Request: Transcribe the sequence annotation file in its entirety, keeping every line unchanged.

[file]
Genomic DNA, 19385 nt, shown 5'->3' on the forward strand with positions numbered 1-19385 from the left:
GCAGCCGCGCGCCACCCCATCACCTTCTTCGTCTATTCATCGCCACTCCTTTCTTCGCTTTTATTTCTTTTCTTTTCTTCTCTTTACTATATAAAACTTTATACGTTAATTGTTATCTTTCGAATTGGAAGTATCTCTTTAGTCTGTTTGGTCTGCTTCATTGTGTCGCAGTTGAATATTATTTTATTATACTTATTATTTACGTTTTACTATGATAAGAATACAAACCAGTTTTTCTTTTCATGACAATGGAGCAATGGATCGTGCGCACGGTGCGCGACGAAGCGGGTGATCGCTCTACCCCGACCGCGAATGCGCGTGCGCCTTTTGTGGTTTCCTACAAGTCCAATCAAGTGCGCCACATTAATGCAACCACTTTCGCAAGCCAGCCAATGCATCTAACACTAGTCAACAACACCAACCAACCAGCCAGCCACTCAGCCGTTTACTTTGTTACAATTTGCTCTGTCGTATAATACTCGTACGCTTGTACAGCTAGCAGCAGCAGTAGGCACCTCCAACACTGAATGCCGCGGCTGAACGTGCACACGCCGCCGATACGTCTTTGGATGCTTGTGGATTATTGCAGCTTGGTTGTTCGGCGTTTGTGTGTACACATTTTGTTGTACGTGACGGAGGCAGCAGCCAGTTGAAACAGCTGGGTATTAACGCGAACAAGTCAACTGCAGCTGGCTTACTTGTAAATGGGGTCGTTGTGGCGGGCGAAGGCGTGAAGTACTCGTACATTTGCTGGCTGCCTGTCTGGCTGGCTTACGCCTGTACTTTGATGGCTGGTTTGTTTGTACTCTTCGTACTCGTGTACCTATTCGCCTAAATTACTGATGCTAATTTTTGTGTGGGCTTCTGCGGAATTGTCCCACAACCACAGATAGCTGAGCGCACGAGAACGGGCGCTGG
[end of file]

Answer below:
Genomic DNA, 19385 nt, shown 5'->3' on the forward strand with positions numbered 1-19385 from the left:
GCAGCCGCGCGCCACCCCATCACCTTCTTCGTCTATTCATCGCCACTCCTTTCTTCGCTTTTATTTCTTTTCTTTTCTTCTCTTTACTATATAAAACTTTATACGTTAATTGTTATCTTTCGAATTGGAAGTATCTCTTTAGTCTGTTTGGTCTGCTTCATTGTGTCGCAGTTGAATATTATTTTATTATACTTATTATTTACGTTTTACTATGATAAGAATACAAACCAGTTTTTCTTTTCATGACAATGGAGCAATGGATCGTGCGCACGGTGCGCGACGAAGCGGGTGATCGCTCTACCCCGACCGCGAATGCGCGTGCGCCTTTTGTGGTTTCCTACAAGTCCAATCAAGTGCGCCACATTAATGCAACCACTTTCGCAAGCCAGCCAATGCATCTAACACTAGTCAACAACACCAACCAACCAGCCAGCCACTCAGCCGTTTACTTTGTTACAATTTGCTCTGTCGTATAATACTCGTACGCTTGTACAGCTAGCAGCAGCAGTAGGCACCTCCAACACTGAATGCCGCGGCTGAACGTGCACACGCCGCCGATACGTCTTTGGATGCTTGTGGATTATTGCAGCTTGGTTGTTCGGCGTTTGTGTGTACACATTTTGTTGTACGTGACGGAGGCAGCAGCCAGTTGAAACAGCTGGGTATTAACGCGAACAAGTCAACTGCAGCTGGCTTACTTGTAAATGGGGTCGTTGTGGCGGGCGAAGGCGTGAAGTACTCGTACATTTGCTGGCTGCCTGTCTGGCTGGCTTACGCCTGTACTTTGATGGCTGGTTTGTTTGTACTCTTCGTACTCGTGTACCTATTCGCCTAAATTACTGATGCTAATTTTTGTGTGGGCTTCTGCGGAATTGTCCCACAACCACAGATAGCTGAGCGCACGAGAACGGGCGCTGG